With the beer, we snack on strips of pork called louza, made by Yiannis Kritikos, our next port of call. He makes 200kg of the stuff a week and is, we’re informed, far too kind to be a butcher. His pork is soaked in wine with fennel and cloves and dry-cured for 40 days, and, because it would be rude not to, we try some – along with his garlic sausage.

Beachside dining

Santorini_Oia2_Photo by Region of South Aegean

The setting for lunch is beach restaurant Mariatha at Agios Fokas. Given the morning, ’picky bits’ are just what’s called for, and owner Marinos brings out a fine spread of cheeses, chutneys, and bread… plus menus. I scan mine for the lightest choice. Fish soup. Brilliant. That I can manage. But it comes brimming with scents, seasonings, and a side plate of a whole grouper head with steamed veg. As our guide said; you don’t go hungry in the Cyclades.

Lunch digested, we head into the villages built in the mountains in the days of pirates, calling on yet another Yiannis. This one is a civil engineer turned cheese-maker whose yield is 50-70kg a week. Like the others who subscribe to Footpaths of Tinos, he believes creating something is the future for Greece.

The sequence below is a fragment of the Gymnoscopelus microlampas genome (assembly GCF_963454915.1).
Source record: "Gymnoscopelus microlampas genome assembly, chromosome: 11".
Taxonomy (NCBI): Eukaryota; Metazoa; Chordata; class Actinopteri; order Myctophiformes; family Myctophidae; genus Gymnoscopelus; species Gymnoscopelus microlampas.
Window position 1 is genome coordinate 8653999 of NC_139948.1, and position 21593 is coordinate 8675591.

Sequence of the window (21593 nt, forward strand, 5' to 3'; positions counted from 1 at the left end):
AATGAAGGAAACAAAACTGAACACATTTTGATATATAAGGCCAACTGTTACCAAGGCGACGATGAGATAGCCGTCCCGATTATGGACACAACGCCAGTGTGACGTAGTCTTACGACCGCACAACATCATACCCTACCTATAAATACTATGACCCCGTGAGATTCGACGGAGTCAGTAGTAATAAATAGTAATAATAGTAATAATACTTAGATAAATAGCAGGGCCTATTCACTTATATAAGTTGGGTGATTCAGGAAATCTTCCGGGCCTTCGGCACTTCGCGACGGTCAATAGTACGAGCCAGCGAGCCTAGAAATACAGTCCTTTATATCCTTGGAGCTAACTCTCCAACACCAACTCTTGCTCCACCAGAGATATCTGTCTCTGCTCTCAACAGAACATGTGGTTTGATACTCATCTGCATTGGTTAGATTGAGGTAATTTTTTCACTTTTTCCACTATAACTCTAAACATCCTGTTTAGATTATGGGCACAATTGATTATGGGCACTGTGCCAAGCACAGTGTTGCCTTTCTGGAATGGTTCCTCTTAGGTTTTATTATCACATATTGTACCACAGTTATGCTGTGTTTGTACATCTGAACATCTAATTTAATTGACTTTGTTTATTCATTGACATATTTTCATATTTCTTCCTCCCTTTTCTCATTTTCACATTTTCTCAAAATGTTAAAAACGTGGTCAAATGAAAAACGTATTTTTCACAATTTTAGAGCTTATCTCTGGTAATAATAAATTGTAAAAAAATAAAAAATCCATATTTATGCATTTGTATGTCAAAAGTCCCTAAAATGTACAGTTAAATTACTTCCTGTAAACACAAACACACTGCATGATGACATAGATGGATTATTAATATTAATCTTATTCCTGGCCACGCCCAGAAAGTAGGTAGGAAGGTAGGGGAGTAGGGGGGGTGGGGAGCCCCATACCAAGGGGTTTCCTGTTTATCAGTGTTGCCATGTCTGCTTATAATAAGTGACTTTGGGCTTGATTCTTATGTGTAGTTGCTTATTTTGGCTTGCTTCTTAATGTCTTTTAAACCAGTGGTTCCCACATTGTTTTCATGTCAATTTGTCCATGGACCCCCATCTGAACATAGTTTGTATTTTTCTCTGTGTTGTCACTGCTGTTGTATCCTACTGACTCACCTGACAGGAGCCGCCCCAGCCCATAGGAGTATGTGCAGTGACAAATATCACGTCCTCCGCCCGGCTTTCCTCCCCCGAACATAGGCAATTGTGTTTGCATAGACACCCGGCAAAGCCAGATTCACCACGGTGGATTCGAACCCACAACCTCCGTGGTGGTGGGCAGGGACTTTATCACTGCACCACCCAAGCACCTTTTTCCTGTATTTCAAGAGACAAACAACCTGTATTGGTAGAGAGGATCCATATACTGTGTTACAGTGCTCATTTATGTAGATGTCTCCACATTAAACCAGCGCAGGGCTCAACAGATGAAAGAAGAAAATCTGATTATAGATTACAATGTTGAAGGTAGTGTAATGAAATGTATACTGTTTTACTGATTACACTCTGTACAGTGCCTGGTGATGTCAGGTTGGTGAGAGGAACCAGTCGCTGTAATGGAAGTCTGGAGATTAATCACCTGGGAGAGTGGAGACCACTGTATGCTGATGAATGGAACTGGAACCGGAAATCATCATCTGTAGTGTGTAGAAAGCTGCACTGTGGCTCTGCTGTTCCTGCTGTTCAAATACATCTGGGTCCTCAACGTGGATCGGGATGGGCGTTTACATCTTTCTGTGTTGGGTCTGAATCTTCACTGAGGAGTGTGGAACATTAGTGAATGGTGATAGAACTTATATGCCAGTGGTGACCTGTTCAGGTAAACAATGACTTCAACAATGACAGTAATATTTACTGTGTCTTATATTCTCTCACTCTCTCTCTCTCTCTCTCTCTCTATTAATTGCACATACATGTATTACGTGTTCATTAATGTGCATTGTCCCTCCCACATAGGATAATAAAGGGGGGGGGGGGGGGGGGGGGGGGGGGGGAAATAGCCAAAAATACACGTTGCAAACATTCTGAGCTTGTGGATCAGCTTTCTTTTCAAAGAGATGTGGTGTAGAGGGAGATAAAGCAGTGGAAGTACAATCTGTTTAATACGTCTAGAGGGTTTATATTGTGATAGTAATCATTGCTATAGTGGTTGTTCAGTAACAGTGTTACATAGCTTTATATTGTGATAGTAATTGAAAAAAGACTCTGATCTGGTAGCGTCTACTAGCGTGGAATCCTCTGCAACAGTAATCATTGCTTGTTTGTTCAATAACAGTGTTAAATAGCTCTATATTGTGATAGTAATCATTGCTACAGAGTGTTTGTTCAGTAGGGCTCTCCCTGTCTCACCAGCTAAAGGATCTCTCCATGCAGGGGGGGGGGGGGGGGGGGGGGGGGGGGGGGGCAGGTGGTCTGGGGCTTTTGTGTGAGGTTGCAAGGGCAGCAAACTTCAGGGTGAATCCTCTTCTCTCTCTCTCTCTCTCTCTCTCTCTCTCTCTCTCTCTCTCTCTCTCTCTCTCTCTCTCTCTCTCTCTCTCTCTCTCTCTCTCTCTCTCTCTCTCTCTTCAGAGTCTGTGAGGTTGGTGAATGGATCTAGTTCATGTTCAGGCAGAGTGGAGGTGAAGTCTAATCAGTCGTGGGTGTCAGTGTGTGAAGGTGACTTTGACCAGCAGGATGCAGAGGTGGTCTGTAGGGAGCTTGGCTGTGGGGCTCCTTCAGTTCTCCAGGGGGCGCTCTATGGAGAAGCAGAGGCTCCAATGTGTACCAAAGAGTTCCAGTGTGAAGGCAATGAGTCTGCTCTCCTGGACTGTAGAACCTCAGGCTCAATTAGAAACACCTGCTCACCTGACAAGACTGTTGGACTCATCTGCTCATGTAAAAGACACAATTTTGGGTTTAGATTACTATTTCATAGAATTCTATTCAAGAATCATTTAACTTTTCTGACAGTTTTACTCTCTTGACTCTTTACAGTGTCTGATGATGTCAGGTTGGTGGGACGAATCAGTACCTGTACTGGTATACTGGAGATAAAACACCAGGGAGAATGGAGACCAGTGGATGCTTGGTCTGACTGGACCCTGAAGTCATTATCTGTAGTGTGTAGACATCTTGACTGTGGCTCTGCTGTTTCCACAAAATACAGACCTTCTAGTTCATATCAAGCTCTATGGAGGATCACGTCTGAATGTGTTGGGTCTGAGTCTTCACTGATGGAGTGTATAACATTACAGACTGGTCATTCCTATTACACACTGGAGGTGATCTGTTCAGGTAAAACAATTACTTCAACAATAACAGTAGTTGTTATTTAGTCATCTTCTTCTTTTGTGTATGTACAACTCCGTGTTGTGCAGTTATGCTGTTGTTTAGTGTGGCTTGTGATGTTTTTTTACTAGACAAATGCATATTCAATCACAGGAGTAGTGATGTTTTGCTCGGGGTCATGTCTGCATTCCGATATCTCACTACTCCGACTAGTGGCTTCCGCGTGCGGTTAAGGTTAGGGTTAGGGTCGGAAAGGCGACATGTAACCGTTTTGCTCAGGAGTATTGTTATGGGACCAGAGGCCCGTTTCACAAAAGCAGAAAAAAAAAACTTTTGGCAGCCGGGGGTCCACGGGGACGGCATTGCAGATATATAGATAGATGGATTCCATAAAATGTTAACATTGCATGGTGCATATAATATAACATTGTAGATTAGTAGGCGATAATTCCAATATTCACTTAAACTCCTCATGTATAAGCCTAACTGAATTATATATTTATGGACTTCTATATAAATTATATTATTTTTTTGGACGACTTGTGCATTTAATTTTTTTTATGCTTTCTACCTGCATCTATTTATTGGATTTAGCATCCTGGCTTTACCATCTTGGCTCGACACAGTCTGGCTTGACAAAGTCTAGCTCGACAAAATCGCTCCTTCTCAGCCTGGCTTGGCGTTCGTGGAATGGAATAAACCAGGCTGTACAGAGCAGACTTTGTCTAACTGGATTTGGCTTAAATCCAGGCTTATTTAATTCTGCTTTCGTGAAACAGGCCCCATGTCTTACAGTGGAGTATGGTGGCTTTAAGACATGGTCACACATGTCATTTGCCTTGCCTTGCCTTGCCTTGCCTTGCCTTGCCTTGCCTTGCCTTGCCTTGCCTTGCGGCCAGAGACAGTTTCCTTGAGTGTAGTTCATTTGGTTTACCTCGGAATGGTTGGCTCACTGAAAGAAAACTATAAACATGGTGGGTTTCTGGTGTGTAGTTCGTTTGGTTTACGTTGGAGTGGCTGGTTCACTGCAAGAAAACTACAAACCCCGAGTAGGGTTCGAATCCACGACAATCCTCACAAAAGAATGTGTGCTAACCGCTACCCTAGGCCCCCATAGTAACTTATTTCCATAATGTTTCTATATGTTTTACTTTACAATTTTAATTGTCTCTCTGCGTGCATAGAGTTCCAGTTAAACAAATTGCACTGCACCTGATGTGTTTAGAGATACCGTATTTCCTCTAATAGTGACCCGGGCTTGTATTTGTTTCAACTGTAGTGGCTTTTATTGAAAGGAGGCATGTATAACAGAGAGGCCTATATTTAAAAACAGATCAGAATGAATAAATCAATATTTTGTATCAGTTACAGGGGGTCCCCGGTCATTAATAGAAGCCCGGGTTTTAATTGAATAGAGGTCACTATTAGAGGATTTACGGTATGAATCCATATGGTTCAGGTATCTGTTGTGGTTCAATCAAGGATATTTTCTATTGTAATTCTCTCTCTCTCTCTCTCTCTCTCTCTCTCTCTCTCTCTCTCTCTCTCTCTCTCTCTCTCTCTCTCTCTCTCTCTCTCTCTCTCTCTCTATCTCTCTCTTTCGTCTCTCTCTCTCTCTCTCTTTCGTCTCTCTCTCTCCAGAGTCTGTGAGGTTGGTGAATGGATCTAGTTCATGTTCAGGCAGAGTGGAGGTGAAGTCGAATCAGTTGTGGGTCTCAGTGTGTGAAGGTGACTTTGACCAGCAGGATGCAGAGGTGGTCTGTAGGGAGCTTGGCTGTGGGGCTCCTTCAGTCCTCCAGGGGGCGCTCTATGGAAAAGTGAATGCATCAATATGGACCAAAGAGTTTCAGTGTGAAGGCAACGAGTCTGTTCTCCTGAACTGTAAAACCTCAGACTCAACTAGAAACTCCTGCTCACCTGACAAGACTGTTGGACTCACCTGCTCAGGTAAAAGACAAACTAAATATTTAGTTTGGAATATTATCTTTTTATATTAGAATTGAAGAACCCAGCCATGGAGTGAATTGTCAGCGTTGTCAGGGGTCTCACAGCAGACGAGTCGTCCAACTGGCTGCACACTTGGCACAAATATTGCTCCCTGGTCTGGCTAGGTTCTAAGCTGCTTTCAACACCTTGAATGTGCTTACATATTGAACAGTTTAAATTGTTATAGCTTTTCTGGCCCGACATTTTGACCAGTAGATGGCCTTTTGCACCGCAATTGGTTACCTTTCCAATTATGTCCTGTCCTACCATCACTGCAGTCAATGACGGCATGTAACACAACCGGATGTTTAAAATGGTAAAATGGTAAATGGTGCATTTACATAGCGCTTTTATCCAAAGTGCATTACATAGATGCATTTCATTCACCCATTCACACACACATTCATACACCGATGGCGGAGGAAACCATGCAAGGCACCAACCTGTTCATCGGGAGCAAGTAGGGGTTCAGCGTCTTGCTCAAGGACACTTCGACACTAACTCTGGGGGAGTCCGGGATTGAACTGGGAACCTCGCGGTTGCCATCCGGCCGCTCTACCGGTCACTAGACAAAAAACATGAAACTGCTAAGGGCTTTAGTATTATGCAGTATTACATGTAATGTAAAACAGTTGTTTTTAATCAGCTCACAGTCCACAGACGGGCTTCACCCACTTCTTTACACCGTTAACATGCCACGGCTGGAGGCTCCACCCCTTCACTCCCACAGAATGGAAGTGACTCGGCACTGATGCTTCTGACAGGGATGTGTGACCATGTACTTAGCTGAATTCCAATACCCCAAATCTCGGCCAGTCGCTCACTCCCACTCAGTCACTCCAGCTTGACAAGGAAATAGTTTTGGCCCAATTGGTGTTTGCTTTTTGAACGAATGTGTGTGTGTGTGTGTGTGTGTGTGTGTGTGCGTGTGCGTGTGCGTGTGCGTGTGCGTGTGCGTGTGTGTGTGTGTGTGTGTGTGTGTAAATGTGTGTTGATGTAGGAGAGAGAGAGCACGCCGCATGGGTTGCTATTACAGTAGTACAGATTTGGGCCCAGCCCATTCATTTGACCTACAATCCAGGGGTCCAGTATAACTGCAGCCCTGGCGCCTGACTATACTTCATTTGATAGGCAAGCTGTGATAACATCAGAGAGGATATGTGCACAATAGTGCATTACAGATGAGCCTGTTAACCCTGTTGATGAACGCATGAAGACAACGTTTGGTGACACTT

Just a few hours later, we sit down at Metaxi Mas in the busy (by Tinos standards) Pallada area of Tinos Town. Whole squid comes stuffed with cheese, served with a mustard sauce. Want beer battered sun-dried tomatoes with that? Why not. With cooking this good, anything other than an empty plate would be an insult to our hosts.

Make it happen
Aressana Spa Hotel & Suites, Fira, Santorini (doubles from £155 with breakfast, visit to book)
Porto Naoussa, Paros (doubles from £109 with breakfast, visit to book)
Anthea Hotel, Tinos (doubles from £60 with breakfast, visit to book)
Hellenic Seaways (visit to book)

PLUS: For information on what to see and do, visit